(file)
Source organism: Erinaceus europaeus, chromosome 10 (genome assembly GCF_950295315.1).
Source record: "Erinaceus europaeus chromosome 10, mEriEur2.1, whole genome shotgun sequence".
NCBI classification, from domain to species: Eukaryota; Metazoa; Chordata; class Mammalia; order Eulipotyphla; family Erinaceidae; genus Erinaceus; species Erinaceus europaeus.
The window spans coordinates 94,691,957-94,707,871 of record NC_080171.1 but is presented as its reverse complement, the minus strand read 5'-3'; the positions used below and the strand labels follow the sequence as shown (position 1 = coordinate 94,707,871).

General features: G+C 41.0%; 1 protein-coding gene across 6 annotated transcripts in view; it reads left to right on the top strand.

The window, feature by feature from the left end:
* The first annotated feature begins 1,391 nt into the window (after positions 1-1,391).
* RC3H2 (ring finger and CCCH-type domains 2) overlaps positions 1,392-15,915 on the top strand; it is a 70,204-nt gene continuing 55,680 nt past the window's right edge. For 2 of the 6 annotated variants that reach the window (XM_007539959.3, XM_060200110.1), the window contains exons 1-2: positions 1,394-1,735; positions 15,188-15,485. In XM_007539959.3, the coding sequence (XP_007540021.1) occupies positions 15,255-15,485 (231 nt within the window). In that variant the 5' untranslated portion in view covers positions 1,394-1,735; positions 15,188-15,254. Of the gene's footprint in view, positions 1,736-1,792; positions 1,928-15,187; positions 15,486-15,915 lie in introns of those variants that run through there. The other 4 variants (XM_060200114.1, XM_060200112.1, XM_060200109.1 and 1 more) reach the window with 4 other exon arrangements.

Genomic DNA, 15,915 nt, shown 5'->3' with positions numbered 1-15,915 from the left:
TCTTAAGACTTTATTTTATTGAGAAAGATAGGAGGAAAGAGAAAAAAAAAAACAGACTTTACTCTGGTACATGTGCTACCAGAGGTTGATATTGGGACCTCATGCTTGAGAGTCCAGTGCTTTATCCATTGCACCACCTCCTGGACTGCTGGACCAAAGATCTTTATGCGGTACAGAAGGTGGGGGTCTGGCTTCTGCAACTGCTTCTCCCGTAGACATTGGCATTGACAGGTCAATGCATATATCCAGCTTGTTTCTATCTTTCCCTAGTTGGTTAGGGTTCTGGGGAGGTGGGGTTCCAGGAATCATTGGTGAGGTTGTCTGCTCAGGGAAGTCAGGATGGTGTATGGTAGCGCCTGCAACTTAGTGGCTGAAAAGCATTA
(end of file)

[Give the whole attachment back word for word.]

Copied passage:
Source organism: Erinaceus europaeus, chromosome 10 (genome assembly GCF_950295315.1).
Source record: "Erinaceus europaeus chromosome 10, mEriEur2.1, whole genome shotgun sequence".
NCBI classification, from domain to species: Eukaryota; Metazoa; Chordata; class Mammalia; order Eulipotyphla; family Erinaceidae; genus Erinaceus; species Erinaceus europaeus.
The window spans coordinates 94,691,957-94,707,871 of record NC_080171.1 but is presented as its reverse complement, the minus strand read 5'-3'; the positions used below and the strand labels follow the sequence as shown (position 1 = coordinate 94,707,871).

General features: G+C 41.0%; 1 protein-coding gene across 6 annotated transcripts in view; it reads left to right on the top strand.

The window, feature by feature from the left end:
* The first annotated feature begins 1,391 nt into the window (after positions 1-1,391).
* RC3H2 (ring finger and CCCH-type domains 2) overlaps positions 1,392-15,915 on the top strand; it is a 70,204-nt gene continuing 55,680 nt past the window's right edge. For 2 of the 6 annotated variants that reach the window (XM_007539959.3, XM_060200110.1), the window contains exons 1-2: positions 1,394-1,735; positions 15,188-15,485. In XM_007539959.3, the coding sequence (XP_007540021.1) occupies positions 15,255-15,485 (231 nt within the window). In that variant the 5' untranslated portion in view covers positions 1,394-1,735; positions 15,188-15,254. Of the gene's footprint in view, positions 1,736-1,792; positions 1,928-15,187; positions 15,486-15,915 lie in introns of those variants that run through there. The other 4 variants (XM_060200114.1, XM_060200112.1, XM_060200109.1 and 1 more) reach the window with 4 other exon arrangements.

Genomic DNA, 15,915 nt, shown 5'->3' with positions numbered 1-15,915 from the left:
TCTTAAGACTTTATTTTATTGAGAAAGATAGGAGGAAAGAGAAAAAAAAAAACAGACTTTACTCTGGTACATGTGCTACCAGAGGTTGATATTGGGACCTCATGCTTGAGAGTCCAGTGCTTTATCCATTGCACCACCTCCTGGACTGCTGGACCAAAGATCTTTATGCGGTACAGAAGGTGGGGGTCTGGCTTCTGCAACTGCTTCTCCCGTAGACATTGGCATTGACAGGTCAATGCATATATCCAGCTTGTTTCTATCTTTCCCTAGTTGGTTAGGGTTCTGGGGAGGTGGGGTTCCAGGAATCATTGGTGAGGTTGTCTGCTCAGGGAAGTCAGGATGGTGTATGGTAGCGCCTGCAACTTAGTGGCTGAAAAGCATTA